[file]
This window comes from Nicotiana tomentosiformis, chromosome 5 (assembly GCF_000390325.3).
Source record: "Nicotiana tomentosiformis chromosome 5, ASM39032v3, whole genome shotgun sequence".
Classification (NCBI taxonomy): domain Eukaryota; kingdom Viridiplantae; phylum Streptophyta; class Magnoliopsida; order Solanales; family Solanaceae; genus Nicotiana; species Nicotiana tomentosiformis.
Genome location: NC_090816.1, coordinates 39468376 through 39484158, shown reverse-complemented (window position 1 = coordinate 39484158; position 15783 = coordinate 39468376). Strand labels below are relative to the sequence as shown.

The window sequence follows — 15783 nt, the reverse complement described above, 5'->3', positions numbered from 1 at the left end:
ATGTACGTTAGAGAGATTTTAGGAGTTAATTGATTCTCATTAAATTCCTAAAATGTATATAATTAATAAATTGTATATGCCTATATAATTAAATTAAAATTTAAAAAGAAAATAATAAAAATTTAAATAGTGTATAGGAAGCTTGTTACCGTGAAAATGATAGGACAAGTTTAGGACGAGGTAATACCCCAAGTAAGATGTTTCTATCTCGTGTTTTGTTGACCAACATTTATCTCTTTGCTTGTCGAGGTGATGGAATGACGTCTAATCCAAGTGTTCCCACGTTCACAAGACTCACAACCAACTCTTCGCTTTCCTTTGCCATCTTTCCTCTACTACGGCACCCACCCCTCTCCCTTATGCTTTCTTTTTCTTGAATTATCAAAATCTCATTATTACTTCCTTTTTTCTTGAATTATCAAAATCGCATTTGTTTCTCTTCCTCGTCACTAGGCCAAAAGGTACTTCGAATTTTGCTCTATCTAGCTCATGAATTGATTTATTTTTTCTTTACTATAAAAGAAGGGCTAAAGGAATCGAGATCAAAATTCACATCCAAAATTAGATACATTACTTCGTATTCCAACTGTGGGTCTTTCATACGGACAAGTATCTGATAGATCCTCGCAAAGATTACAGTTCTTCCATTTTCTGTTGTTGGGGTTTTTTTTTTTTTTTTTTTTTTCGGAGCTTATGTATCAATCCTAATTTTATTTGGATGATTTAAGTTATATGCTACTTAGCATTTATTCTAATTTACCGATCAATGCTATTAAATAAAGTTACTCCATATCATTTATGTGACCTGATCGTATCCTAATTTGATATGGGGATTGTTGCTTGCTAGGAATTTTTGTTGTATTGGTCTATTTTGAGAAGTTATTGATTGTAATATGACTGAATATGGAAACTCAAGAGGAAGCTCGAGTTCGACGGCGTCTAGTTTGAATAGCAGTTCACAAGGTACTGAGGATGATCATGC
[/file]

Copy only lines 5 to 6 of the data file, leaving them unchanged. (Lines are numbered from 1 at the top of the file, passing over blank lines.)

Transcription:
The window sequence follows — 15783 nt, the reverse complement described above, 5'->3', positions numbered from 1 at the left end:
ATGTACGTTAGAGAGATTTTAGGAGTTAATTGATTCTCATTAAATTCCTAAAATGTATATAATTAATAAATTGTATATGCCTATATAATTAAATTAAAATTTAAAAAGAAAATAATAAAAATTTAAATAGTGTATAGGAAGCTTGTTACCGTGAAAATGATAGGACAAGTTTAGGACGAGGTAATACCCCAAGTAAGATGTTTCTATCTCGTGTTTTGTTGACCAACATTTATCTCTTTGCTTGTCGAGGTGATGGAATGACGTCTAATCCAAGTGTTCCCACGTTCACAAGACTCACAACCAACTCTTCGCTTTCCTTTGCCATCTTTCCTCTACTACGGCACCCACCCCTCTCCCTTATGCTTTCTTTTTCTTGAATTATCAAAATCTCATTATTACTTCCTTTTTTCTTGAATTATCAAAATCGCATTTGTTTCTCTTCCTCGTCACTAGGCCAAAAGGTACTTCGAATTTTGCTCTATCTAGCTCATGAATTGATTTATTTTTTCTTTACTATAAAAGAAGGGCTAAAGGAATCGAGATCAAAATTCACATCCAAAATTAGATACATTACTTCGTATTCCAACTGTGGGTCTTTCATACGGACAAGTATCTGATAGATCCTCGCAAAGATTACAGTTCTTCCATTTTCTGTTGTTGGGGTTTTTTTTTTTTTTTTTTTTTTCGGAGCTTATGTATCAATCCTAATTTTATTTGGATGATTTAAGTTATATGCTACTTAGCATTTATTCTAATTTACCGATCAATGCTATTAAATAAAGTTACTCCATATCATTTATGTGACCTGATCGTATCCTAATTTGATATGGGGATTGTTGCTTGCTAGGAATTTTTGTTGTATTGGTCTATTTTGAGAAGTTATTGATTGTAATATGACTGAATATGGAAACTCAAGAGGAAGCTCGAGTTCGACGGCGTCTAGTTTGAATAGCAGTTCACAAGGTACTGAGGATGATCATGC